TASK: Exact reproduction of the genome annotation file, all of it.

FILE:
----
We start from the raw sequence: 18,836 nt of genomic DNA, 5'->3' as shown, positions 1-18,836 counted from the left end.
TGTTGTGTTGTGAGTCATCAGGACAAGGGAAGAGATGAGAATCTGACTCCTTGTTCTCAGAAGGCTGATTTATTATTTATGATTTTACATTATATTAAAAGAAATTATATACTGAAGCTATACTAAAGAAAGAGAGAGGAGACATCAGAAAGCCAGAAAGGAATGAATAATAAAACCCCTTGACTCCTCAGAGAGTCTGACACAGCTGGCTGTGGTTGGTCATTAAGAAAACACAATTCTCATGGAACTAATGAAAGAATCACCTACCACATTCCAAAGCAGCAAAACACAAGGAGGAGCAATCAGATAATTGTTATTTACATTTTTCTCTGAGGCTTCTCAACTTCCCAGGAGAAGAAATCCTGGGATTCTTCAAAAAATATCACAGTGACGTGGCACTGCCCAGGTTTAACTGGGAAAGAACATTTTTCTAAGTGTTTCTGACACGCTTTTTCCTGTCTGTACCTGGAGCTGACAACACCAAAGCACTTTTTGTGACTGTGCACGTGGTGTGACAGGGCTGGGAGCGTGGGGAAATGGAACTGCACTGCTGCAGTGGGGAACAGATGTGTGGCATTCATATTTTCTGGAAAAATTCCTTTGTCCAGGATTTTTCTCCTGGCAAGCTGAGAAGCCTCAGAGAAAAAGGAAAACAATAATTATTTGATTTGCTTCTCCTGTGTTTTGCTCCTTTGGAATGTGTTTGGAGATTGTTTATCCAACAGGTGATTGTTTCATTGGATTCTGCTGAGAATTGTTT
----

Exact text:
We start from the raw sequence: 18,836 nt of genomic DNA, 5'->3' as shown, positions 1-18,836 counted from the left end.
TGTTGTGTTGTGAGTCATCAGGACAAGGGAAGAGATGAGAATCTGACTCCTTGTTCTCAGAAGGCTGATTTATTATTTATGATTTTACATTATATTAAAAGAAATTATATACTGAAGCTATACTAAAGAAAGAGAGAGGAGACATCAGAAAGCCAGAAAGGAATGAATAATAAAACCCCTTGACTCCTCAGAGAGTCTGACACAGCTGGCTGTGGTTGGTCATTAAGAAAACACAATTCTCATGGAACTAATGAAAGAATCACCTACCACATTCCAAAGCAGCAAAACACAAGGAGGAGCAATCAGATAATTGTTATTTACATTTTTCTCTGAGGCTTCTCAACTTCCCAGGAGAAGAAATCCTGGGATTCTTCAAAAAATATCACAGTGACGTGGCACTGCCCAGGTTTAACTGGGAAAGAACATTTTTCTAAGTGTTTCTGACACGCTTTTTCCTGTCTGTACCTGGAGCTGACAACACCAAAGCACTTTTTGTGACTGTGCACGTGGTGTGACAGGGCTGGGAGCGTGGGGAAATGGAACTGCACTGCTGCAGTGGGGAACAGATGTGTGGCATTCATATTTTCTGGAAAAATTCCTTTGTCCAGGATTTTTCTCCTGGCAAGCTGAGAAGCCTCAGAGAAAAAGGAAAACAATAATTATTTGATTTGCTTCTCCTGTGTTTTGCTCCTTTGGAATGTGTTTGGAGATTGTTTATCCAACAGGTGATTGTTTCATTGGATTCTGCTGAGAATTGTTT